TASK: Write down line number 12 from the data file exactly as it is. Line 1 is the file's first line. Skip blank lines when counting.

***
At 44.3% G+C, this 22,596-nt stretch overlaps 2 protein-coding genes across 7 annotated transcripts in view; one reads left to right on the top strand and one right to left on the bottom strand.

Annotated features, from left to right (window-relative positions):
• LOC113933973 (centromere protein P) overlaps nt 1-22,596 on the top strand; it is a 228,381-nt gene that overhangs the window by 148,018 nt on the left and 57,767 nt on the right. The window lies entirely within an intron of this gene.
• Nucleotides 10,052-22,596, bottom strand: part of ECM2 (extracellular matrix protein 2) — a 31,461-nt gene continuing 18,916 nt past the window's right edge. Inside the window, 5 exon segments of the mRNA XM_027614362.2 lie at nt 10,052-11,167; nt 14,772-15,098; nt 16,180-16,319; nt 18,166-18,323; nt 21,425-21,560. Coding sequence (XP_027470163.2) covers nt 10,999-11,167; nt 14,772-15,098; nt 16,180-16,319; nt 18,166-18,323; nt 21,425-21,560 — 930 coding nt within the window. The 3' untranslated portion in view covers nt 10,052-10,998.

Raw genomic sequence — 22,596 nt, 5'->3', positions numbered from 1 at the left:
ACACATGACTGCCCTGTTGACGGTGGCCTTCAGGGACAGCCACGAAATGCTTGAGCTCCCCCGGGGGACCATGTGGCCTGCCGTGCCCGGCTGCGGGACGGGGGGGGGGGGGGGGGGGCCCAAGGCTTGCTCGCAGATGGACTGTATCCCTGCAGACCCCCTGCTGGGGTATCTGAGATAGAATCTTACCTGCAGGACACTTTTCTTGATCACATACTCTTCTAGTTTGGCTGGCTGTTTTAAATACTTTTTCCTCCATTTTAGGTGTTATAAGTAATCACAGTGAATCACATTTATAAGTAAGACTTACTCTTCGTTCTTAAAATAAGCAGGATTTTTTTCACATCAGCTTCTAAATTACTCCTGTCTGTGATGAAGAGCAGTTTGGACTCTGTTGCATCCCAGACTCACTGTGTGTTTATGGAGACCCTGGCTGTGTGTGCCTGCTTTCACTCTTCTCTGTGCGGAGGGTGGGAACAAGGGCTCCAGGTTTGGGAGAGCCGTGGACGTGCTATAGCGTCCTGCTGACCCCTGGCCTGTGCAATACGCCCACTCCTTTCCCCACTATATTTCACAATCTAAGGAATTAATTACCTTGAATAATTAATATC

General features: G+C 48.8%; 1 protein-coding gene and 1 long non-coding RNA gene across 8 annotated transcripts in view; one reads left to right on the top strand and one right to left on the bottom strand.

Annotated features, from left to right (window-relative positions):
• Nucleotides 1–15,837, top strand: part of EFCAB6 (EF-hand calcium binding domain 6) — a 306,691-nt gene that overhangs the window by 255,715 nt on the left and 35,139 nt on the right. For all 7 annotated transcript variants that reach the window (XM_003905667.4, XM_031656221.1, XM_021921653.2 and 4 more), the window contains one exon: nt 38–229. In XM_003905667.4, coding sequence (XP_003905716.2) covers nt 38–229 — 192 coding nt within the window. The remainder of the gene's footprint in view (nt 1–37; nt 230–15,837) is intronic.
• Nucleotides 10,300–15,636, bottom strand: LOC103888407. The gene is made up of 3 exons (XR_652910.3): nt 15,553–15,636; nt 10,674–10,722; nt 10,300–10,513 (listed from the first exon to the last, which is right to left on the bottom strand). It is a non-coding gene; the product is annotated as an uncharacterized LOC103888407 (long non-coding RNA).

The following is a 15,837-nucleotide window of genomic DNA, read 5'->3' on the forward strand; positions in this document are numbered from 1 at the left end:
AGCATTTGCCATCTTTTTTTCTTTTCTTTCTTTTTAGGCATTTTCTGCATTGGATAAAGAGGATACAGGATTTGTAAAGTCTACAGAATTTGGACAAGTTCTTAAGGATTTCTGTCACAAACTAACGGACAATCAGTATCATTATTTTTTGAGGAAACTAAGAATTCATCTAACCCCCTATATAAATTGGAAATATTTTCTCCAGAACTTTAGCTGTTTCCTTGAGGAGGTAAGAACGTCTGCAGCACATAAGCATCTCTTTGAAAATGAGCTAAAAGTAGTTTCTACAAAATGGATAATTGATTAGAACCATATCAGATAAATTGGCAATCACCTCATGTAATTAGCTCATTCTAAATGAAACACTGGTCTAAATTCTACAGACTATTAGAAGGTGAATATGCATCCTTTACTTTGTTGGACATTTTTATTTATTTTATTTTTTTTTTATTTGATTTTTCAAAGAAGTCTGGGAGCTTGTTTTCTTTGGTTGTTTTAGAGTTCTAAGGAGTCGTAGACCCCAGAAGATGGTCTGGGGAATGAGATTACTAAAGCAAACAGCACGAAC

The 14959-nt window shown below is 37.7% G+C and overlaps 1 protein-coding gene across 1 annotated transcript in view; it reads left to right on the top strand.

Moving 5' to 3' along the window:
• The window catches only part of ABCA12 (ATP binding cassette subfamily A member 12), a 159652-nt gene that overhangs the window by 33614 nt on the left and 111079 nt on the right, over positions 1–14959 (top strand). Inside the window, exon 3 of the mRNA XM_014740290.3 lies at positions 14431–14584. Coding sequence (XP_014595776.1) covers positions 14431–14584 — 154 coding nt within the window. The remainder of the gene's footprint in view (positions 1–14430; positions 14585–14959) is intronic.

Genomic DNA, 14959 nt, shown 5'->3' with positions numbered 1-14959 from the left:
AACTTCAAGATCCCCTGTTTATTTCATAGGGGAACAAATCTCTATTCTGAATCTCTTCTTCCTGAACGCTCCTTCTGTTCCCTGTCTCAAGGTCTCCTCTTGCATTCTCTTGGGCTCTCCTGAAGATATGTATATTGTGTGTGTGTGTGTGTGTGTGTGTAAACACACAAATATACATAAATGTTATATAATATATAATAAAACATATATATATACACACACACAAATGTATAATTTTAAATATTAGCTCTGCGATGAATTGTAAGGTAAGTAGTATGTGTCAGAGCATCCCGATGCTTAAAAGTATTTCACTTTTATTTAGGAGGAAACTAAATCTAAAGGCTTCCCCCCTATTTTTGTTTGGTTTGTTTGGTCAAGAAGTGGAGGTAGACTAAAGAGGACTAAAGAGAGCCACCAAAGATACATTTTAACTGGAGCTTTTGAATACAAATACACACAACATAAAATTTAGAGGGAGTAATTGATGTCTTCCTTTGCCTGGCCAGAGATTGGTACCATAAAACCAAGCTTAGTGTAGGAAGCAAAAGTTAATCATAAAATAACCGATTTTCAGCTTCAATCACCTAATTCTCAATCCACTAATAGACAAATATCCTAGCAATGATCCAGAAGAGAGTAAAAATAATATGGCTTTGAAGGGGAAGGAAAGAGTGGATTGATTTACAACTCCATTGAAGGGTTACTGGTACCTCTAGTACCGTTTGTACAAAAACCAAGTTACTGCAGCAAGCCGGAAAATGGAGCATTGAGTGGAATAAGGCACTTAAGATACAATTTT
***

AGCATTTGCCATCTTTTTTTCTTTTCTTTCTTTTTAGGCATTTTCTGCATTGGATAAAGAGGATACAGGATTTGTAAAGTCTACAGAATTTGGACAAGTTCTTAAGGATTTCTGTCACAAACTAACGGACAATCAGTATCATTATTTTTTGAGGAAACTAAGAATTCATCTAACCCCCTATATAAATTGGAAATATTTTCTCCAGAACTTTAGCTGTTTCCTTGAGGAGGTAAGAACGTCTGCAGCACATAAGCATCTCTTTGAAAATGAGCTAAAAGTAGTTTCTACAAAATGGATAATTGATTAGAACCATATCAGATAAATTGGCAATCACCTCATGTAATTAGCTCATTCTAAATGAAACACTGGTCTAAATTCTACAGACTATTAGAAGGTGAATATGCATCCTTTACTTTGTTGGACATTTTTATTTATTTTATTTTTTTTTTATTTGATTTTTCAAAGAAGTCTGGGAGCTTGTTTTCTTTGGTTGTTTTAGAGTTCTAAGGAGTCGTAGACCCCAGAAGATGGTCTGGGGAATGAGATTACTAAAGCAAACAGCACGAAC